I've always been a fan of, and susceptible to, good copy writing. In February 2004 I remember being struck by a campaign that grabbed me in the same infiltrating way only a favorite song can. It was the wide-open, you-and-we-can-create-anything mantra taking up position on every flat surface in sight: Impossible is nothing.
Impossible is not a fact, it's an opinion.
Impossible is not a declaration, it's a dare.
Impossible is just a big word thrown around by small men
Who find it easier to live in a world they've been given
Than to explore the power they have to change it.
Impossible is potential.
Impossible is temporary.
Impossible is nothing.
At the core, Adidas tapped into what many of the presidential candidates have been feverishly working to do since Obama's Iowa speech: Hope. Yet they understood what many often miss -- hope is more than a noun, it's an emotion. Hope forms when imagination mixes with gut. More so than something simply rational, it has the power to stir our insides. It's head and heart. Hope also has one other elusive feature that makes it a triple threat that Dan and Chip Heath could love -- it's infectious. Hope isn't limited to our internal experience. It's communicable. Like any powerful meme, people are the carriers.
When I read "Impossible is nothing," it's like an anthem. I hear a rallying call. I see individuals taking up the invitation to do what others believe to be unattainable. I see people who, sometimes despite feeling small, have made a choice to pursue something they want. Like the American dream, it takes the power to act in and places it into the hand of the individual. There is no waiting around for others to do it for you, it's a call to action to prove the nay-sayers wrong. "It's a dare" that is available to all: put in the effort, learn, perform, gain experience, perform better, then achieve. I like that it's a dare; it's not a guarantee for success. Instead of a saccharine promise, it's a realistic assessment -- impossible is far, many think beyond reach, there's risk, yet despite all of it that, what are you going to do?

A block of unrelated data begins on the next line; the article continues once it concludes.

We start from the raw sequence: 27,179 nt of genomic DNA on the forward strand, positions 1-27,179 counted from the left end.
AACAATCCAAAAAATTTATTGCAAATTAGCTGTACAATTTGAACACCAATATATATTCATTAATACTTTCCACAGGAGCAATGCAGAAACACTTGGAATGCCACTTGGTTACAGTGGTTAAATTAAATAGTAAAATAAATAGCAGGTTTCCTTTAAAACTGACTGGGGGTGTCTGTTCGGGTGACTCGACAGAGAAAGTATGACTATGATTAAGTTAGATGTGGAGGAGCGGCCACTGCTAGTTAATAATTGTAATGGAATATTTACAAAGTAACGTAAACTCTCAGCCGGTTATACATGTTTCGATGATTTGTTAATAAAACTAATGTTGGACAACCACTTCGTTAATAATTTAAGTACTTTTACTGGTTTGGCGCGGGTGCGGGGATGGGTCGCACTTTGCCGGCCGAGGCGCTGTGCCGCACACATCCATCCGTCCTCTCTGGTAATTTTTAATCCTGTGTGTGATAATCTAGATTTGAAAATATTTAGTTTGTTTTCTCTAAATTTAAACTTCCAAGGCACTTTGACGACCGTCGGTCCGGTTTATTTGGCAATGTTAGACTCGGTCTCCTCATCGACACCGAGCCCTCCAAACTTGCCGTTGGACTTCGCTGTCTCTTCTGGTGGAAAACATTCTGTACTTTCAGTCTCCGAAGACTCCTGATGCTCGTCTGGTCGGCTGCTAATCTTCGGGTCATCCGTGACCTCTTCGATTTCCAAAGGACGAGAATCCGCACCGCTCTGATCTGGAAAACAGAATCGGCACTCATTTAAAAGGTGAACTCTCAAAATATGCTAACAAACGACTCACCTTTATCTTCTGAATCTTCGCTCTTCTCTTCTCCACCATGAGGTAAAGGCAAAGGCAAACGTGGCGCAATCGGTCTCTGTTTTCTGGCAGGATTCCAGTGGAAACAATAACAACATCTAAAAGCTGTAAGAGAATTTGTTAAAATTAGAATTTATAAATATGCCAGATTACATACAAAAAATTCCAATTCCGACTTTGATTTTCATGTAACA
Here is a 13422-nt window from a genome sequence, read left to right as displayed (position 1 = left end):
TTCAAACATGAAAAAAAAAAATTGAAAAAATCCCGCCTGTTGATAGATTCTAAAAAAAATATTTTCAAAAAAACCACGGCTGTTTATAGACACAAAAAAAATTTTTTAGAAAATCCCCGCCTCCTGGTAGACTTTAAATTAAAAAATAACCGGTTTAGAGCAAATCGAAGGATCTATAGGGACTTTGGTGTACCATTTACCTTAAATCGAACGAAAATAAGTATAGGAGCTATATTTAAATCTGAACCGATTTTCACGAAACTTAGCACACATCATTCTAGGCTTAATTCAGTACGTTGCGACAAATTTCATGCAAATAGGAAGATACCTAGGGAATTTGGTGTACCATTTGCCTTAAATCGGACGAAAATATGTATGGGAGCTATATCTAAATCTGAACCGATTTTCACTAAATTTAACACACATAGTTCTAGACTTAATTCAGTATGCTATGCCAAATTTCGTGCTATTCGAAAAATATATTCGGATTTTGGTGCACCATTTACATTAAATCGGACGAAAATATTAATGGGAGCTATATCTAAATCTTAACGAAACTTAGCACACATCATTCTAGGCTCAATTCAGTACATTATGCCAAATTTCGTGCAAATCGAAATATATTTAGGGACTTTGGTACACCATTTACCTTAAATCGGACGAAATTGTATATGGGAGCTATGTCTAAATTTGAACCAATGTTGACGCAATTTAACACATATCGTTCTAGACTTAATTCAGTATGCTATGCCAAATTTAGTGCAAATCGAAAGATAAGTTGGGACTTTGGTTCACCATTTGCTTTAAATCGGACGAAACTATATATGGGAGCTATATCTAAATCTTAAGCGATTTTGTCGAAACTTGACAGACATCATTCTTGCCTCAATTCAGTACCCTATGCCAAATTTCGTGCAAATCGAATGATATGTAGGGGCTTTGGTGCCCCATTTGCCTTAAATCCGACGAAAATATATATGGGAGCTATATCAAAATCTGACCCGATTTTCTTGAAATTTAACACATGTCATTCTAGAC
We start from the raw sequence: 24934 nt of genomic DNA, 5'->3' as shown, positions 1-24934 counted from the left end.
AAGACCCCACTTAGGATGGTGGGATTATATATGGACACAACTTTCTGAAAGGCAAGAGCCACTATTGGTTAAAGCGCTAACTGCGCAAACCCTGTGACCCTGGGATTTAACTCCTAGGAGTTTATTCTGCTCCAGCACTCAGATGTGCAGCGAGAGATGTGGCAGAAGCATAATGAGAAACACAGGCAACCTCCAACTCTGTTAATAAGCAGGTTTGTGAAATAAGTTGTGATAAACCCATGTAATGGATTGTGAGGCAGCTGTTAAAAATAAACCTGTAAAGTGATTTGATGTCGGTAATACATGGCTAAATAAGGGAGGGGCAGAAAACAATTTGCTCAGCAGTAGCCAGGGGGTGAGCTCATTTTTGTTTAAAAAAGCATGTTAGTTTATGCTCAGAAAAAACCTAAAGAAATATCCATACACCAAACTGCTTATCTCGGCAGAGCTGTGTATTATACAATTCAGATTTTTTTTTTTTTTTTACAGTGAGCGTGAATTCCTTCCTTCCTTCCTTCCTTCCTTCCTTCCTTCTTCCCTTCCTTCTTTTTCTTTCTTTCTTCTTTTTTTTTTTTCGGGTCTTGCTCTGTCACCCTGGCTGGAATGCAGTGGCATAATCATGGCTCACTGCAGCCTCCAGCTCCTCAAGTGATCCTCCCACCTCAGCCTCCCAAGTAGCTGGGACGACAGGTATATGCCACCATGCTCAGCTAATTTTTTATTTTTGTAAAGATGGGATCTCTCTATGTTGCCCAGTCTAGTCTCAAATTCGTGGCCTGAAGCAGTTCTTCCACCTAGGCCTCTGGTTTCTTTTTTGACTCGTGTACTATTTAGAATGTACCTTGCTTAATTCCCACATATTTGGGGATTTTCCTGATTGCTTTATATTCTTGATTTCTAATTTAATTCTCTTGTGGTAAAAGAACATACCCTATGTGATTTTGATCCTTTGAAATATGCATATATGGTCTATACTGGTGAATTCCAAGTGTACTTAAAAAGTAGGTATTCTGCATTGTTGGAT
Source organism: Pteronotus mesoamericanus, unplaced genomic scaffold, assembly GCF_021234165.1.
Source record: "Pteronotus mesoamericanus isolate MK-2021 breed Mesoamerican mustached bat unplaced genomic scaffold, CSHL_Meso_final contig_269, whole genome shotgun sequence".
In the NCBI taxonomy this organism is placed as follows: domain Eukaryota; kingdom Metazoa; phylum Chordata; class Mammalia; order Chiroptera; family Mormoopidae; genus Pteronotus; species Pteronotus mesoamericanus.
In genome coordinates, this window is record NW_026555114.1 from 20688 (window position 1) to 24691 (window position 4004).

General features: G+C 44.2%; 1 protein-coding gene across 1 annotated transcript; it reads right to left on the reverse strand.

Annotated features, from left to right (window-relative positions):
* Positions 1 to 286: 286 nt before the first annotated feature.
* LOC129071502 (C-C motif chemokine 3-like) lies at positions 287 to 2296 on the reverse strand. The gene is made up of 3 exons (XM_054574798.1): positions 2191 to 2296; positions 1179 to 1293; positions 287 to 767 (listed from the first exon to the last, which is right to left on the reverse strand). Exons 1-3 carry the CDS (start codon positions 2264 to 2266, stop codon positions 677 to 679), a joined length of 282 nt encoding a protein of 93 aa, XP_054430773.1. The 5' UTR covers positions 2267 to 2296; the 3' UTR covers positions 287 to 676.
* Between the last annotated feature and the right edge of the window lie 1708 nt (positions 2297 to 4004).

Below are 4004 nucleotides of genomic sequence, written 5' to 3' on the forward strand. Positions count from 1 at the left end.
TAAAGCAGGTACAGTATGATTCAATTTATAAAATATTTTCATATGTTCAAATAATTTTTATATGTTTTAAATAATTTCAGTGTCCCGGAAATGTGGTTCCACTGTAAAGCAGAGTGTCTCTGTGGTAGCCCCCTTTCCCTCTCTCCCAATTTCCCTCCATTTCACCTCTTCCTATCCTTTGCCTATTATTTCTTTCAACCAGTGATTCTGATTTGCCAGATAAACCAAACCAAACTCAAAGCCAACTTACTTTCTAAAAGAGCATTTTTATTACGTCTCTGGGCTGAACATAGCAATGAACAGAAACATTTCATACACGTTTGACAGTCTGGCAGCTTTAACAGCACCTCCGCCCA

The invitation, I hope, is not rhetorical. There are many conversations happening today where it could be applied straight away: if you're waking up to improvise with Israel and Palestine; if you're brokering an acceptable outcome to the Kenyan elections; if you're 15 and thinking about being the first to go to college; if you're a junior in college and want to design a career that uniquely develops your talents or one that out-earns the previous generation; or if you're starting a business, like I am, where the odds are so stacked against you that best you can do you is take to heart each day "impossible is temporary." It's not rhetorical, it's today.
So when I saw Marc Schiller's video post this morning that confirms it's infecting China (at least those who have TV), and I hope many others around the world, I had a big smile. Impossible just got a global wake-up call.